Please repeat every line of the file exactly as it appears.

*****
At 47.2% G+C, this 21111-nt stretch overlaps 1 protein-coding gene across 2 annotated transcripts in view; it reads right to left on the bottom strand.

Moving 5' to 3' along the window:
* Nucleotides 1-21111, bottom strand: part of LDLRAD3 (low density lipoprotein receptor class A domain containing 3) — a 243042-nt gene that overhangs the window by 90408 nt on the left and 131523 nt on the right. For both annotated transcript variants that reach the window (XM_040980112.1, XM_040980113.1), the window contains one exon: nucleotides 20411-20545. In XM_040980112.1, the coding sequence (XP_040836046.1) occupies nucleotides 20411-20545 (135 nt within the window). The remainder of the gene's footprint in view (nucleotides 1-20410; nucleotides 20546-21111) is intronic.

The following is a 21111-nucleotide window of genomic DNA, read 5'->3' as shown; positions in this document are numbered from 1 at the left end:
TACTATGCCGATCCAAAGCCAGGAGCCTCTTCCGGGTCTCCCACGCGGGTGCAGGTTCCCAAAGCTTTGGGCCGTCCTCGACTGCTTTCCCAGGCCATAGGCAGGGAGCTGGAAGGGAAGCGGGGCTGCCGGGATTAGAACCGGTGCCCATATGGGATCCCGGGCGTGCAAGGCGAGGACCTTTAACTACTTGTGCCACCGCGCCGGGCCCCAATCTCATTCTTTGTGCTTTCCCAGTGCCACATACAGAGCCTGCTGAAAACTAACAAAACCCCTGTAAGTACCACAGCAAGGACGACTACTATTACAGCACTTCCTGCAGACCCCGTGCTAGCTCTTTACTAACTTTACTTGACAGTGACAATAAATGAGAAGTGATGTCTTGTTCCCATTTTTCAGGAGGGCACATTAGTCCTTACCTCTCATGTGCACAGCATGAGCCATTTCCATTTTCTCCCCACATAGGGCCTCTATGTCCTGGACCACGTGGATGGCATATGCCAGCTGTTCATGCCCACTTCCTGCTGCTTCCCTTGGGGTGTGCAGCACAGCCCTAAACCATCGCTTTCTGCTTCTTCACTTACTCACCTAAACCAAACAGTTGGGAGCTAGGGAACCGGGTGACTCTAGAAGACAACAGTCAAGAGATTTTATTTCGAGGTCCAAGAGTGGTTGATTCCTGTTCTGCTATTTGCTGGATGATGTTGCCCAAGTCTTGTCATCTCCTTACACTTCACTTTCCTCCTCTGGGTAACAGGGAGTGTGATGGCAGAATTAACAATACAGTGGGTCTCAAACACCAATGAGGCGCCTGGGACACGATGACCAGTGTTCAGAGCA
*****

At 47.2% G+C, this 21111-nt stretch overlaps 1 protein-coding gene across 2 annotated transcripts in view; it reads right to left on the bottom strand.

Moving 5' to 3' along the window:
* Nucleotides 1-21111, bottom strand: part of LDLRAD3 (low density lipoprotein receptor class A domain containing 3) — a 243042-nt gene that overhangs the window by 90408 nt on the left and 131523 nt on the right. For both annotated transcript variants that reach the window (XM_040980112.1, XM_040980113.1), the window contains one exon: nucleotides 20411-20545. In XM_040980112.1, the coding sequence (XP_040836046.1) occupies nucleotides 20411-20545 (135 nt within the window). The remainder of the gene's footprint in view (nucleotides 1-20410; nucleotides 20546-21111) is intronic.

The following is a 21111-nucleotide window of genomic DNA, read 5'->3' as shown; positions in this document are numbered from 1 at the left end:
TACTATGCCGATCCAAAGCCAGGAGCCTCTTCCGGGTCTCCCACGCGGGTGCAGGTTCCCAAAGCTTTGGGCCGTCCTCGACTGCTTTCCCAGGCCATAGGCAGGGAGCTGGAAGGGAAGCGGGGCTGCCGGGATTAGAACCGGTGCCCATATGGGATCCCGGGCGTGCAAGGCGAGGACCTTTAACTACTTGTGCCACCGCGCCGGGCCCCAATCTCATTCTTTGTGCTTTCCCAGTGCCACATACAGAGCCTGCTGAAAACTAACAAAACCCCTGTAAGTACCACAGCAAGGACGACTACTATTACAGCACTTCCTGCAGACCCCGTGCTAGCTCTTTACTAACTTTACTTGACAGTGACAATAAATGAGAAGTGATGTCTTGTTCCCATTTTTCAGGAGGGCACATTAGTCCTTACCTCTCATGTGCACAGCATGAGCCATTTCCATTTTCTCCCCACATAGGGCCTCTATGTCCTGGACCACGTGGATGGCATATGCCAGCTGTTCATGCCCACTTCCTGCTGCTTCCCTTGGGGTGTGCAGCACAGCCCTAAACCATCGCTTTCTGCTTCTTCACTTACTCACCTAAACCAAACAGTTGGGAGCTAGGGAACCGGGTGACTCTAGAAGACAACAGTCAAGAGATTTTATTTCGAGGTCCAAGAGTGGTTGATTCCTGTTCTGCTATTTGCTGGATGATGTTGCCCAAGTCTTGTCATCTCCTTACACTTCACTTTCCTCCTCTGGGTAACAGGGAGTGTGATGGCAGAATTAACAATACAGTGGGTCTCAAACACCAATGAGGCGCCTGGGACACGATGACCAGTGTTCAGAGCA